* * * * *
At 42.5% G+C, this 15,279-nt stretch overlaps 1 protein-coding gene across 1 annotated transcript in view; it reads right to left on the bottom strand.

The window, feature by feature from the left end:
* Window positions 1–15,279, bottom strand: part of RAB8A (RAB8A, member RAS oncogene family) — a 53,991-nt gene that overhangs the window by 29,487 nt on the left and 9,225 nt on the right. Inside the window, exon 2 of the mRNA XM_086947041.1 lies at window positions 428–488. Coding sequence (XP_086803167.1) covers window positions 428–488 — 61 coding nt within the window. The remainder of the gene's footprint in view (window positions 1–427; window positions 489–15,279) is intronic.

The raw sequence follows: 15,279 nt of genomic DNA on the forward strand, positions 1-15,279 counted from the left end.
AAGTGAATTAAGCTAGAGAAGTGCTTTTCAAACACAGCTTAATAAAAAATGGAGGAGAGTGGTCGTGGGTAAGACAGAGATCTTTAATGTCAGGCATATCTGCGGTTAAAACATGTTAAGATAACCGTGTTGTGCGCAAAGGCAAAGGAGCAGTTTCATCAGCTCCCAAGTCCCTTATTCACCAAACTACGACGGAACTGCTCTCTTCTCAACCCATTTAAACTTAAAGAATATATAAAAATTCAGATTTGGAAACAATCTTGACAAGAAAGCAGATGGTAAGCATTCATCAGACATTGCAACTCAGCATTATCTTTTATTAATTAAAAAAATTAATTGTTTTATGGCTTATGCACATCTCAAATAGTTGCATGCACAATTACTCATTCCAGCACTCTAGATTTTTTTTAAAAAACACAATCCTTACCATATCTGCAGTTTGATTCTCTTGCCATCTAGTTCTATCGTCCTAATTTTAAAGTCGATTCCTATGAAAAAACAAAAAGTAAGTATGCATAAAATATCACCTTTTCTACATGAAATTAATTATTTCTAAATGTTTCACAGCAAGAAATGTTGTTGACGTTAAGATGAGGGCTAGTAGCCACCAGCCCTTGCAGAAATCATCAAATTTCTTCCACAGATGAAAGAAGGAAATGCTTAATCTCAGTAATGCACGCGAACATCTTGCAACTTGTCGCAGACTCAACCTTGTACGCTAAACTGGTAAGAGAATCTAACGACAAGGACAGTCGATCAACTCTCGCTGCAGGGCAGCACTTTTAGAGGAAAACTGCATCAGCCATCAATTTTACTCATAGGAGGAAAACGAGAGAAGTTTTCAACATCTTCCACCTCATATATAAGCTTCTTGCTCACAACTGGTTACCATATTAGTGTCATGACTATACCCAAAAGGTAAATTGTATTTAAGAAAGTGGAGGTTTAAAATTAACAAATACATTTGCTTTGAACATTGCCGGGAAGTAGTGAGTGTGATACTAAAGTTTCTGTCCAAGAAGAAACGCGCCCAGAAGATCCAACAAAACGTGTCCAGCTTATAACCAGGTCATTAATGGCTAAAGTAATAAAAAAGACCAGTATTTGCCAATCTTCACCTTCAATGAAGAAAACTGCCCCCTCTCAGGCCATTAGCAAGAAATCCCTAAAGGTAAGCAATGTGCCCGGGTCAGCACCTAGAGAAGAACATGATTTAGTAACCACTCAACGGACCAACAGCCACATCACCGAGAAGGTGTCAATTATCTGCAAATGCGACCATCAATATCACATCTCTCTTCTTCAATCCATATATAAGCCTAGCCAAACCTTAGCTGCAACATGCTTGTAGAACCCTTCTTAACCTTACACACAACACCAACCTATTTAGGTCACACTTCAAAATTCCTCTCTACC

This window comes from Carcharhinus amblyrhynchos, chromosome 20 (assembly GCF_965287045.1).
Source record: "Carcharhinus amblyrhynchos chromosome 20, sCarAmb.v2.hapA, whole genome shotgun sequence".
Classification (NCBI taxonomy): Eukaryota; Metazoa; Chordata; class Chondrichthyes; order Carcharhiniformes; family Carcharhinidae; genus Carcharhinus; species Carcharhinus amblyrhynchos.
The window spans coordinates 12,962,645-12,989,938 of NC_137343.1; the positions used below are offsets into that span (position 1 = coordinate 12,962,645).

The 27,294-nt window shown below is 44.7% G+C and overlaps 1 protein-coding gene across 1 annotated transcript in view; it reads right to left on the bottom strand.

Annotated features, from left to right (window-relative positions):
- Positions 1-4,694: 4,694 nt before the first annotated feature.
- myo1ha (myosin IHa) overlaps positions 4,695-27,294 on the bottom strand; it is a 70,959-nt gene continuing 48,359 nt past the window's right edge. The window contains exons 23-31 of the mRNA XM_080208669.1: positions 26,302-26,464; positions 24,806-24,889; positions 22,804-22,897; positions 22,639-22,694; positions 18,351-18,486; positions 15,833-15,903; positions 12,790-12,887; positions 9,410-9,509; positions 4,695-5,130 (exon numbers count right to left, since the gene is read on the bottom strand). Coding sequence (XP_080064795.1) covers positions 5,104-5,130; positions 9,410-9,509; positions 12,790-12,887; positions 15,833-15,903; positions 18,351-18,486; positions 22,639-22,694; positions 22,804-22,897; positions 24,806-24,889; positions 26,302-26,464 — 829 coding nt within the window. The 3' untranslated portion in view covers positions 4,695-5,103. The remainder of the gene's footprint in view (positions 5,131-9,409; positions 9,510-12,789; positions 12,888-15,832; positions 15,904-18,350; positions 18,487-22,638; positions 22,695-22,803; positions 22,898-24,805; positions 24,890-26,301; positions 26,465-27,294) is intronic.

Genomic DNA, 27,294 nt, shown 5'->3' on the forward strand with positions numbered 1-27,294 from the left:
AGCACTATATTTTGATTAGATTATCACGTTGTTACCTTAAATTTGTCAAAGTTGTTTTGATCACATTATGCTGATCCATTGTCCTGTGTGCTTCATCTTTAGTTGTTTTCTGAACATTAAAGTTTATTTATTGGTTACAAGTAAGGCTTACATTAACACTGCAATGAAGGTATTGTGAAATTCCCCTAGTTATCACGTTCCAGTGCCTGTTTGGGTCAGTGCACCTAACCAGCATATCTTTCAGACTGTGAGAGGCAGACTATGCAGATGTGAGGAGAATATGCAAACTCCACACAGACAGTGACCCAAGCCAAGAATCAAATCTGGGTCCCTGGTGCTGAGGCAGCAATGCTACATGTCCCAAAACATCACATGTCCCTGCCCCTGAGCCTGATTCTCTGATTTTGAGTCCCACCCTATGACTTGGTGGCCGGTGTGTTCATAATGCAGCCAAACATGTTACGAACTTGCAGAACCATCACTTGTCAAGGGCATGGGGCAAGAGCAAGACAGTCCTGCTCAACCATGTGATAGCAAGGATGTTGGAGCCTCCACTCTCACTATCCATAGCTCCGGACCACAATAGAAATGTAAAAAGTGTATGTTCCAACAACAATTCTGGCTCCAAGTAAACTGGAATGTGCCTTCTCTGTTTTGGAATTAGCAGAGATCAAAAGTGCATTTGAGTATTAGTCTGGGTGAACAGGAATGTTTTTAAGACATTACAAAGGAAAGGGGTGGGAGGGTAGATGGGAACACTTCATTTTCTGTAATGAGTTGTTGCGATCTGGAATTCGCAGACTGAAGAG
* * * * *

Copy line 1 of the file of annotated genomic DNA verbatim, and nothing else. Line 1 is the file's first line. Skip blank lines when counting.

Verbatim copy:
At 42.5% G+C, this 15,279-nt stretch overlaps 1 protein-coding gene across 1 annotated transcript in view; it reads right to left on the bottom strand.